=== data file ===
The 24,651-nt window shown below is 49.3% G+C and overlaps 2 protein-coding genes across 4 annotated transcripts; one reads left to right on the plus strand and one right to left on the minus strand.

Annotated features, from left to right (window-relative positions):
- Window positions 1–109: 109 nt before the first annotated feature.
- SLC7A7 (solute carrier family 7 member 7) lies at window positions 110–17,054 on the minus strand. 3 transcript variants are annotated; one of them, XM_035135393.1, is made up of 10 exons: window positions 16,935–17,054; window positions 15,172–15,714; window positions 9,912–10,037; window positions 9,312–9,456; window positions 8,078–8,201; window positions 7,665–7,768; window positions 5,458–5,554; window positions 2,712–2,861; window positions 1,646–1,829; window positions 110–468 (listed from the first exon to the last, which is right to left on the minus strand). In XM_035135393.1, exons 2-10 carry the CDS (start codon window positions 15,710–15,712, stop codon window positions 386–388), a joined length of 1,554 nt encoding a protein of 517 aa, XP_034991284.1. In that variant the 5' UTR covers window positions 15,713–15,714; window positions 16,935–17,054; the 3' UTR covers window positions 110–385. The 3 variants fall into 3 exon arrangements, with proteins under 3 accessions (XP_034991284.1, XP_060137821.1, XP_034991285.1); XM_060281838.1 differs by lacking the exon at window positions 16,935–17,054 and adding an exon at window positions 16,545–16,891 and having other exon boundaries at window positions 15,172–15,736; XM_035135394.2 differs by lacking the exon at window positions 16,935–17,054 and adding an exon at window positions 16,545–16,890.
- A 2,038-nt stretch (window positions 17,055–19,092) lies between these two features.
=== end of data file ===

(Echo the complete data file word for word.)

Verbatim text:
The 24,651-nt window shown below is 49.3% G+C and overlaps 2 protein-coding genes across 4 annotated transcripts; one reads left to right on the plus strand and one right to left on the minus strand.

Annotated features, from left to right (window-relative positions):
- Window positions 1–109: 109 nt before the first annotated feature.
- SLC7A7 (solute carrier family 7 member 7) lies at window positions 110–17,054 on the minus strand. 3 transcript variants are annotated; one of them, XM_035135393.1, is made up of 10 exons: window positions 16,935–17,054; window positions 15,172–15,714; window positions 9,912–10,037; window positions 9,312–9,456; window positions 8,078–8,201; window positions 7,665–7,768; window positions 5,458–5,554; window positions 2,712–2,861; window positions 1,646–1,829; window positions 110–468 (listed from the first exon to the last, which is right to left on the minus strand). In XM_035135393.1, exons 2-10 carry the CDS (start codon window positions 15,710–15,712, stop codon window positions 386–388), a joined length of 1,554 nt encoding a protein of 517 aa, XP_034991284.1. In that variant the 5' UTR covers window positions 15,713–15,714; window positions 16,935–17,054; the 3' UTR covers window positions 110–385. The 3 variants fall into 3 exon arrangements, with proteins under 3 accessions (XP_034991284.1, XP_060137821.1, XP_034991285.1); XM_060281838.1 differs by lacking the exon at window positions 16,935–17,054 and adding an exon at window positions 16,545–16,891 and having other exon boundaries at window positions 15,172–15,736; XM_035135394.2 differs by lacking the exon at window positions 16,935–17,054 and adding an exon at window positions 16,545–16,890.
- A 2,038-nt stretch (window positions 17,055–19,092) lies between these two features.